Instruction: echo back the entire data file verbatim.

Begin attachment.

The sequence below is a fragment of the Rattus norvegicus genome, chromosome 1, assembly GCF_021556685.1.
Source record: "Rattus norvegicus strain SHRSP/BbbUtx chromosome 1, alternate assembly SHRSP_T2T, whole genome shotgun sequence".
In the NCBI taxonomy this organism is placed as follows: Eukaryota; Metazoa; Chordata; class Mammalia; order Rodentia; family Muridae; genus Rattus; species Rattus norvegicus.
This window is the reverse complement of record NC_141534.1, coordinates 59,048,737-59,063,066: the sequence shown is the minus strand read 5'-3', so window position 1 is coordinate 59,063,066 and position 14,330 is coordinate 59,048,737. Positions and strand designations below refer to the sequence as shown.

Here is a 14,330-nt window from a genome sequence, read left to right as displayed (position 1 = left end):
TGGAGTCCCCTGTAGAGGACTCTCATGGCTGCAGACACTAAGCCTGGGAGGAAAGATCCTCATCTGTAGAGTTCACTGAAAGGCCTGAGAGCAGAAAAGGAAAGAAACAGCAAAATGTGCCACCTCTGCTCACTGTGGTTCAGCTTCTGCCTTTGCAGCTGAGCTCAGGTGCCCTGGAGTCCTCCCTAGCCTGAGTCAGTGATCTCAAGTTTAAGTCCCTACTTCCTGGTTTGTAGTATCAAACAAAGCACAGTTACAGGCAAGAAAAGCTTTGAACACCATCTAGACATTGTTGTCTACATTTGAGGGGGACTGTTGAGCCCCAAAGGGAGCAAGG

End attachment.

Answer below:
The sequence below is a fragment of the Rattus norvegicus genome, chromosome 1, assembly GCF_021556685.1.
Source record: "Rattus norvegicus strain SHRSP/BbbUtx chromosome 1, alternate assembly SHRSP_T2T, whole genome shotgun sequence".
In the NCBI taxonomy this organism is placed as follows: Eukaryota; Metazoa; Chordata; class Mammalia; order Rodentia; family Muridae; genus Rattus; species Rattus norvegicus.
This window is the reverse complement of record NC_141534.1, coordinates 59,048,737-59,063,066: the sequence shown is the minus strand read 5'-3', so window position 1 is coordinate 59,063,066 and position 14,330 is coordinate 59,048,737. Positions and strand designations below refer to the sequence as shown.

Here is a 14,330-nt window from a genome sequence, read left to right as displayed (position 1 = left end):
TGGAGTCCCCTGTAGAGGACTCTCATGGCTGCAGACACTAAGCCTGGGAGGAAAGATCCTCATCTGTAGAGTTCACTGAAAGGCCTGAGAGCAGAAAAGGAAAGAAACAGCAAAATGTGCCACCTCTGCTCACTGTGGTTCAGCTTCTGCCTTTGCAGCTGAGCTCAGGTGCCCTGGAGTCCTCCCTAGCCTGAGTCAGTGATCTCAAGTTTAAGTCCCTACTTCCTGGTTTGTAGTATCAAACAAAGCACAGTTACAGGCAAGAAAAGCTTTGAACACCATCTAGACATTGTTGTCTACATTTGAGGGGGACTGTTGAGCCCCAAAGGGAGCAAGG